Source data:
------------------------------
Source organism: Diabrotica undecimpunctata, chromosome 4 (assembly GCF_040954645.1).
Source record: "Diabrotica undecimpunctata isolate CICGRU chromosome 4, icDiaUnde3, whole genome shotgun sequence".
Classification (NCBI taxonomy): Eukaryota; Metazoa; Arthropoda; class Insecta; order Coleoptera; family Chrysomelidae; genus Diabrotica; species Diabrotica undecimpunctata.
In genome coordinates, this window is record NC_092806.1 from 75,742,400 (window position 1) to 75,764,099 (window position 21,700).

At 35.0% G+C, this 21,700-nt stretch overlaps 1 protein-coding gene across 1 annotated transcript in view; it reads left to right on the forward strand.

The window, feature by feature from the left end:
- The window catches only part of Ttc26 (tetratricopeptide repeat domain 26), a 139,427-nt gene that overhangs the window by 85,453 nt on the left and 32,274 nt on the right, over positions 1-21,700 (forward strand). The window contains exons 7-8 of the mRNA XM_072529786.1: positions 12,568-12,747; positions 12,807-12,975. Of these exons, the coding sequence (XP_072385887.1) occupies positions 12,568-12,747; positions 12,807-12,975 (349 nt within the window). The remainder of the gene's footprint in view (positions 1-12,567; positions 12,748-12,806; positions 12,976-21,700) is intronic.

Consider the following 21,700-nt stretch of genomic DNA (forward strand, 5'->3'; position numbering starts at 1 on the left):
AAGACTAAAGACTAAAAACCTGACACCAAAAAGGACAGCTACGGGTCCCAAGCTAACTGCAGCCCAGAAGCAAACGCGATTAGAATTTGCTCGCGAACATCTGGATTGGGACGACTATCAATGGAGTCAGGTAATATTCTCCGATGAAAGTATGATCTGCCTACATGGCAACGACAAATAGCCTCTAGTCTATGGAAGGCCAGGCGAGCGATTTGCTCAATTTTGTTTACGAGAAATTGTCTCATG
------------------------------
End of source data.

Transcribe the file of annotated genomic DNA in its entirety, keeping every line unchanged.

Source organism: Diabrotica undecimpunctata, chromosome 4 (assembly GCF_040954645.1).
Source record: "Diabrotica undecimpunctata isolate CICGRU chromosome 4, icDiaUnde3, whole genome shotgun sequence".
Classification (NCBI taxonomy): Eukaryota; Metazoa; Arthropoda; class Insecta; order Coleoptera; family Chrysomelidae; genus Diabrotica; species Diabrotica undecimpunctata.
In genome coordinates, this window is record NC_092806.1 from 75,742,400 (window position 1) to 75,764,099 (window position 21,700).

At 35.0% G+C, this 21,700-nt stretch overlaps 1 protein-coding gene across 1 annotated transcript in view; it reads left to right on the forward strand.

The window, feature by feature from the left end:
- The window catches only part of Ttc26 (tetratricopeptide repeat domain 26), a 139,427-nt gene that overhangs the window by 85,453 nt on the left and 32,274 nt on the right, over positions 1-21,700 (forward strand). The window contains exons 7-8 of the mRNA XM_072529786.1: positions 12,568-12,747; positions 12,807-12,975. Of these exons, the coding sequence (XP_072385887.1) occupies positions 12,568-12,747; positions 12,807-12,975 (349 nt within the window). The remainder of the gene's footprint in view (positions 1-12,567; positions 12,748-12,806; positions 12,976-21,700) is intronic.

Consider the following 21,700-nt stretch of genomic DNA (forward strand, 5'->3'; position numbering starts at 1 on the left):
AAGACTAAAGACTAAAAACCTGACACCAAAAAGGACAGCTACGGGTCCCAAGCTAACTGCAGCCCAGAAGCAAACGCGATTAGAATTTGCTCGCGAACATCTGGATTGGGACGACTATCAATGGAGTCAGGTAATATTCTCCGATGAAAGTATGATCTGCCTACATGGCAACGACAAATAGCCTCTAGTCTATGGAAGGCCAGGCGAGCGATTTGCTCAATTTTGTTTACGAGAAATTGTCTCATG